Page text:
anonymous
  • anonymous
At noon, ship A is 150 km west of ship B. ship A is sailing east at 35 km/h and ship B is sailing north at 25km/h. How fast is the distance between the ships changing at 4:00PM?
Mathematics
  • Stacey Warren - Expert brainly.com
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SOLVED
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katieb
  • katieb
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anonymous
  • anonymous
Can someone explain how to do this problem step by step, please
anonymous
  • anonymous
We need a function describing distance between the ships as a function of the time. The initial distance between the ships is 150km, which occurs at what I will call time t=0. I will call the East direction my positive x and North my positive y. Lets refer everything from the point of view ship A which we will call at rest. Then ship B is approaching A with a horizontal component and moving away from A with a vertical component. Calling d=distance between the ships, we have: \[d=\sqrt{(150-35t)^2+(25t)^2}\]
anonymous
  • anonymous
is there any way you could draw it?

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anonymous
  • anonymous
The draw function on the site is tough
anonymous
  • anonymous
also what would plug into the t variable, time, to get rid of the t
anonymous
  • anonymous
so you can't draw the figure?
anonymous
  • anonymous
Now that we have our function we need to know how fast it changes with time. t=0 is noon here and t=4 would be 4:00pm. We find the derivative of this function (with respect to time) and then plug in t=4 to find out how fast the distance between the ships is changing at 4:00pm.
anonymous
  • anonymous
i'll try to draw it...it's going to look brutal though hehe
anonymous
  • anonymous
|dw:1318178380389:dw|
anonymous
  • anonymous
so we have to take the derivative of d=((150-35t)^2+(25t)^2)^(1/2), then plug in 4 for t, right?
anonymous
  • anonymous
The rectangle on the left is ship A and the rectangle on the right is ship B. d=distance between them (which has contributions from the horizontal distance,x and the vertical distance, y) x=(150-35t) y=25t
anonymous
  • anonymous
Yep
anonymous
  • anonymous
let me know what you get
anonymous
  • anonymous
I get a rate of change of about +21.4km/h at time t=4 (4:00pm). i.e., the distance between the ships is increasing by this amount at 4:00pm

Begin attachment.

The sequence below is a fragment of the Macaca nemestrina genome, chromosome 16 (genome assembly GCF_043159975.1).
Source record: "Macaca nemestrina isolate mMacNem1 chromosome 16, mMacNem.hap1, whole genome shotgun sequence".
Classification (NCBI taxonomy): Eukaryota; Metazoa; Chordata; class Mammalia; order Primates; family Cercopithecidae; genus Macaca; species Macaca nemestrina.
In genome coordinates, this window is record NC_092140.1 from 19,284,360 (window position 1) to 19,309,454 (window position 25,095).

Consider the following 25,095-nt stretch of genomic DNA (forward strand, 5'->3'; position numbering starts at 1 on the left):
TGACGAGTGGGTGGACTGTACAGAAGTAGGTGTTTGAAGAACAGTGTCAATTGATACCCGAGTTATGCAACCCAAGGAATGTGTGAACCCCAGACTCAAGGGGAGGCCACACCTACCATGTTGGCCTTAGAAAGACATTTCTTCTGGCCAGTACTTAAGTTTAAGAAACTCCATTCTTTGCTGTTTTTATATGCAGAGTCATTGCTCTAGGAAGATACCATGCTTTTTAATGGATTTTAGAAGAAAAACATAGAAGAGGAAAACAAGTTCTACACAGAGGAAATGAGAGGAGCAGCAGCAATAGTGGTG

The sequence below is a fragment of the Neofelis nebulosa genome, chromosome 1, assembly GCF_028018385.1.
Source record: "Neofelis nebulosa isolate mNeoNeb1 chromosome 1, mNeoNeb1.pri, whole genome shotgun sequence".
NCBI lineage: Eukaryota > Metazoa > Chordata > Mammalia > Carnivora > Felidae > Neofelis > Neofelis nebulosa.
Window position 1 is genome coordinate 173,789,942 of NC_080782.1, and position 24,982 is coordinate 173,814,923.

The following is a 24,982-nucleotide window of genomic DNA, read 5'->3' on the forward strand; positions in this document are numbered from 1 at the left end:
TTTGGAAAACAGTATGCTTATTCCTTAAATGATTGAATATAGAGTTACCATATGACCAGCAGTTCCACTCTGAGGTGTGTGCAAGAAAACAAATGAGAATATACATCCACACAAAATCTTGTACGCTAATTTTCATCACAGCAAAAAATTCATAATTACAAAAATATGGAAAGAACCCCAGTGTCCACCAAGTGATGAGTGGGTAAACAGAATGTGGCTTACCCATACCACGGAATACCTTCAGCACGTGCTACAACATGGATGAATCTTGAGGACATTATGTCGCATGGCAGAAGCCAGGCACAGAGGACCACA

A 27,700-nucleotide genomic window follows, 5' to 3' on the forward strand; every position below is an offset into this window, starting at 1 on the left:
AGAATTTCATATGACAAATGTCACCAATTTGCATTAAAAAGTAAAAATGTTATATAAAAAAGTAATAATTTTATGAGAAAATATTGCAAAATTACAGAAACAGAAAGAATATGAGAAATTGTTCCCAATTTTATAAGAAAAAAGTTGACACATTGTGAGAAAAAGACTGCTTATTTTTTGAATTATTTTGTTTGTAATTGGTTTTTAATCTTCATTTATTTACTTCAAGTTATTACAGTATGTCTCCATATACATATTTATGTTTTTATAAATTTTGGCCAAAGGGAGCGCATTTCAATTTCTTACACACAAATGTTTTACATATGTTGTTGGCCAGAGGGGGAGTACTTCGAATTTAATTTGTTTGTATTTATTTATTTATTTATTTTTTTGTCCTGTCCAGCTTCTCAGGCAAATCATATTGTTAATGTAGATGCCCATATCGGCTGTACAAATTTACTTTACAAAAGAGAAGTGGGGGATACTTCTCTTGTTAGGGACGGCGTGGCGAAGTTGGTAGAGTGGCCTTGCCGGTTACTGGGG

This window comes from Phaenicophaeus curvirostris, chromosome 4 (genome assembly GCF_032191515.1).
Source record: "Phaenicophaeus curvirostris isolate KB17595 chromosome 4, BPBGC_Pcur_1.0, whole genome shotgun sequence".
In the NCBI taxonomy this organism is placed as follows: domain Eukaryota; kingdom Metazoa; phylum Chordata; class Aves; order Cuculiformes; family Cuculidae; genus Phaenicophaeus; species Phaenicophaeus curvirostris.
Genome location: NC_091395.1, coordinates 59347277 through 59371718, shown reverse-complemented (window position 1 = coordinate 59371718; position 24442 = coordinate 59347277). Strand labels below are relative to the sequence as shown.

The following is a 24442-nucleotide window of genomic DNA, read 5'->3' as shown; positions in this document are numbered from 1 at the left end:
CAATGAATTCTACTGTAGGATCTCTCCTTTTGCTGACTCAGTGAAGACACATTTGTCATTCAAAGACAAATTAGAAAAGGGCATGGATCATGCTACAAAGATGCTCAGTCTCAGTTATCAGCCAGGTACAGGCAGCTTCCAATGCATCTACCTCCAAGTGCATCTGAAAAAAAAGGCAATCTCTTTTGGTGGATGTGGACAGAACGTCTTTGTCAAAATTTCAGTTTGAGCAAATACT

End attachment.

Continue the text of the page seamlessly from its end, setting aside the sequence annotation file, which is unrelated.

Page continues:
anonymous
  • anonymous
well I got 1.379, can you show your step on how you got that number
anonymous
  • anonymous
maybe I didn't take the derivative right because those squares inside the square root was kinda confusing on how to take the derivative of those properly.
anonymous
  • anonymous
Yeah, expand them first, then take derivative.
anonymous
  • anonymous
You should get:\[\frac{d/dt(150-35t)^2+(25t)^2)}{2\sqrt{(150-35t)^2+(25t)^2)}}\]
anonymous
  • anonymous
After you expand and take the derivative of the numerator you have you function of how the distance changes with time. Plug in t=4 to find the value at 4:00pm
anonymous
  • anonymous
wait did you use natural log to expand it?
anonymous
  • anonymous
No. Just expand as usual and you get a polynomial on top. Take the derivative of this polynomial.
anonymous
  • anonymous
is that rule or something because I haven't seen that before except its look similar to natural log
anonymous
  • anonymous
like for example ln x=1/x
anonymous
  • anonymous
The numerator should be:\[d/dt(22500-2(150)(35)t+1225t^2+625t^2)\]
anonymous
  • anonymous
okay...going back to the distance function\[d=\sqrt{w}\]where w=all the stuff under the root sign Take the derivative with respect to t:\[=\frac{d/dt(w)}{2\sqrt{w}}\]
anonymous
  • anonymous
I'm just using the chain rule here
anonymous
  • anonymous
and the normal rule for taking derivatives of roots
anonymous
  • anonymous
if your using the chain for the numerator should you do outside of derivative first which wil be 2(150-35t). Then inside which would be 2(150-35t)(35)